Deutsche Telekom and France Telecom are planning to merge T-Mobile UK and Orange UK. The companies have entered into exclusive negotiations to combine T-Mobile and Orange in a new 50:50 joint venture company.

If the negotiations are successfully accomplished (the deal is expected to be completed by the end of October), the new joint venture will create the UK’s leading mobile operator. It will have a combined mobile customer base of around 28 million, representing approximately 37 percent of UK mobile subscribers.

The companies assure that this combination will result in expanded network coverage and better customer proximity through a larger network of own shops.

Obviously, the other aim of the new enlarged business is to compete more effectively with the other two large UK operators – O2 and Vodafone.

“By combining our operations in the UK, we anticipate the long-awaited consolidation in one of Europe’s most competitive markets. This will reinforce fair competition and will provide strong benefits for our customers through improved coverage, quality of service and an enhanced capacity to develop new services and technologies,” said Gervais Pellissier, CFO of France Telecom.

“Our shareholders will benefit from higher profitability and an immediate cash flow per share accretion without impacting the overall indebtedness of the parent companies.”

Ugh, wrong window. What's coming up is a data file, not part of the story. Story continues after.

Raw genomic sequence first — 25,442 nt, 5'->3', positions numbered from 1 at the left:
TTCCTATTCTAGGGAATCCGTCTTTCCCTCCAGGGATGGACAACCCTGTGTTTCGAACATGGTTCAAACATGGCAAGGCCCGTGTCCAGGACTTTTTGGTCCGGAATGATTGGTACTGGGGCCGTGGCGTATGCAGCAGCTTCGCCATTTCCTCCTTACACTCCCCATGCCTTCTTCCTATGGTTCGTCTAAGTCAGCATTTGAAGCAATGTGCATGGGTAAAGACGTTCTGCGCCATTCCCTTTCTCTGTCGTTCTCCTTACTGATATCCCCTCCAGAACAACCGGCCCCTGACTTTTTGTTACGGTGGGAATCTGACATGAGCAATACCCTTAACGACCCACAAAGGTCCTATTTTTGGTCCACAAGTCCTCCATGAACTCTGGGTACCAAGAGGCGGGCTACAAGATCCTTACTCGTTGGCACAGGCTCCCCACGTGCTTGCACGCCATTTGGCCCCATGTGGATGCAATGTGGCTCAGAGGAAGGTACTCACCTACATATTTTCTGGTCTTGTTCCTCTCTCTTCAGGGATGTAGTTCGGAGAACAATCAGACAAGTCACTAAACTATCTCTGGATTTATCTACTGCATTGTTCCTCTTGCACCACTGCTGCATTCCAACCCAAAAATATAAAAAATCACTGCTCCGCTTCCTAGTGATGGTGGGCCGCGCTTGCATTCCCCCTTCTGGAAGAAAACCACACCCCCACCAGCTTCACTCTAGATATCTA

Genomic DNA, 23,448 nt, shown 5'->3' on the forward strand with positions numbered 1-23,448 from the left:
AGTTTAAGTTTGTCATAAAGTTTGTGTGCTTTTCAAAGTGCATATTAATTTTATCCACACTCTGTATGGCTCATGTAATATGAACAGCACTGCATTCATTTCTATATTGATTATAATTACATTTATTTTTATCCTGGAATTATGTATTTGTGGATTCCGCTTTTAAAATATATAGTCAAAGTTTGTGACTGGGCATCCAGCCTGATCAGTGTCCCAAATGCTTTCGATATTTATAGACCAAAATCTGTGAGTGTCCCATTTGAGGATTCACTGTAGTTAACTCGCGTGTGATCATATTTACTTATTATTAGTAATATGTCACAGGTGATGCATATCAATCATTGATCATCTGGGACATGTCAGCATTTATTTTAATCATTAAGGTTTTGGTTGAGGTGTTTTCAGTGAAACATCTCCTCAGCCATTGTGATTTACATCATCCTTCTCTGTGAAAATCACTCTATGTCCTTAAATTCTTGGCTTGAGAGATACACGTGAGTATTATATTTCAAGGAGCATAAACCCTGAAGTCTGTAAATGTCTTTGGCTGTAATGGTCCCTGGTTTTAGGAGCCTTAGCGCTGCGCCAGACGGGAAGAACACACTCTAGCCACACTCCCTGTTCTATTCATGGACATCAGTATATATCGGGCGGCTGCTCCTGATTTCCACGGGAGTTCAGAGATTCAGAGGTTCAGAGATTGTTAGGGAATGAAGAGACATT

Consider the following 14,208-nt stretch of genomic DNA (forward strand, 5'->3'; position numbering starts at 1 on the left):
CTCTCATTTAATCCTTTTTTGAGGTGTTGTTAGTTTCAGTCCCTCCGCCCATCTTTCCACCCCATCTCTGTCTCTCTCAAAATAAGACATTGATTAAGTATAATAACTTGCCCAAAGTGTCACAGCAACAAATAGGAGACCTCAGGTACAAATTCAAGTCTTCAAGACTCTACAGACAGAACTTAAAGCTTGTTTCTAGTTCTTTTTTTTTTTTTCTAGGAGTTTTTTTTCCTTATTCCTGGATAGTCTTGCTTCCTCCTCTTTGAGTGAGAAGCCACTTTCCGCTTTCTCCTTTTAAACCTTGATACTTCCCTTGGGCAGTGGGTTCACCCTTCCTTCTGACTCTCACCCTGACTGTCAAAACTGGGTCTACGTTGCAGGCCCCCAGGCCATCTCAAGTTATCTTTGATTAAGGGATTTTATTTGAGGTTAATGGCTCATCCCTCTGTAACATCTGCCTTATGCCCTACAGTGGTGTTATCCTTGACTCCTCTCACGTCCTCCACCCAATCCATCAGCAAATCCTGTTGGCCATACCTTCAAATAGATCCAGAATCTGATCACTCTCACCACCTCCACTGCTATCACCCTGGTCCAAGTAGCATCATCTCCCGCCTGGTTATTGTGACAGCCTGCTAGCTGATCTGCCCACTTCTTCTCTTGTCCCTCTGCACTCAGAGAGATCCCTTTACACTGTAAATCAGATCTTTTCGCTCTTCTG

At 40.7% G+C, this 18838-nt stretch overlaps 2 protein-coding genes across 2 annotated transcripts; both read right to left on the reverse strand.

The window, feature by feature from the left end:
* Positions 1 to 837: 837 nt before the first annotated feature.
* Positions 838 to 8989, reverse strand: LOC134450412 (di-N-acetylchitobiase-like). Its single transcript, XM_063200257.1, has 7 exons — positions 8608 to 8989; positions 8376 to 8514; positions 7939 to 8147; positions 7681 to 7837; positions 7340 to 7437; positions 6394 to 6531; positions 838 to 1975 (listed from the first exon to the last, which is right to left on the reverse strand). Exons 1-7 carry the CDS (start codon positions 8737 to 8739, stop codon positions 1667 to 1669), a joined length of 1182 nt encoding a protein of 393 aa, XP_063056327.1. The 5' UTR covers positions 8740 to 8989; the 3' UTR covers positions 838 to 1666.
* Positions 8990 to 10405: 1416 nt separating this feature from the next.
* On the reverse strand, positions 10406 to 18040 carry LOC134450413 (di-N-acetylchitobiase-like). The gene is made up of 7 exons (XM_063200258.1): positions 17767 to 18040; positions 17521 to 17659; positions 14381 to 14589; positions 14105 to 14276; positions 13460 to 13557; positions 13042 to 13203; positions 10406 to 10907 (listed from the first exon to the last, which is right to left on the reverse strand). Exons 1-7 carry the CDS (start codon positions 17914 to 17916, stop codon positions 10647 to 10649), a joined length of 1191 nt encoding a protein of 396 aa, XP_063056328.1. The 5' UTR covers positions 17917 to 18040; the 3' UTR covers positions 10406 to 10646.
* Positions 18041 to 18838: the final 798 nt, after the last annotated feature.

The business will have pro forma 2008 revenues of approximately £7.7 billion. The merger and integration of the operators should generate estimated synergies with a net present value in excess of £3.5 billion, as the companies claim.

Estimated opex-based synergies should reach an annual run rate of over £445 million from 2014 onwards.

The operators predict that the key areas for the opex synergies of the joint venture will be network & IT – large-scale site rationalisation leading to savings notably in site rental expenses, network operations and maintenance expenses – and distribution and marketing – higher proportion of sales through own shops, resulting in lower distribution costs and savings in marketing costs primarily post roll-out of a new branding strategy.

“We will become market leader,” stated Timotheus Höttges, CFO of Deutsche Telekom.

“Our customers will benefit in many ways, for example from the best mobile broadband offer in Britain. In the second-biggest market in Europe, which is undoubtedly one of the toughest and most competitive, we are giving T-Mobile UK a clear and strong future.”

The joint venture expects to invest £600 to £800 million in integration costs over the period from 2010 to 2014. Those costs would primarily relate to the decommissioning of mobile sites, the rationalisation of the network of retail stores and the streamlining of operations.

The Board of the new joint venture company will have balanced representation from both firms. The management team would be led by Tom Alexander, currently CEO of Orange UK, as CEO and Richard Moat, currently CEO of TMobile UK, as COO.

The T-Mobile UK and Orange UK brands will be maintained separately for 18 months after completion of the transaction.

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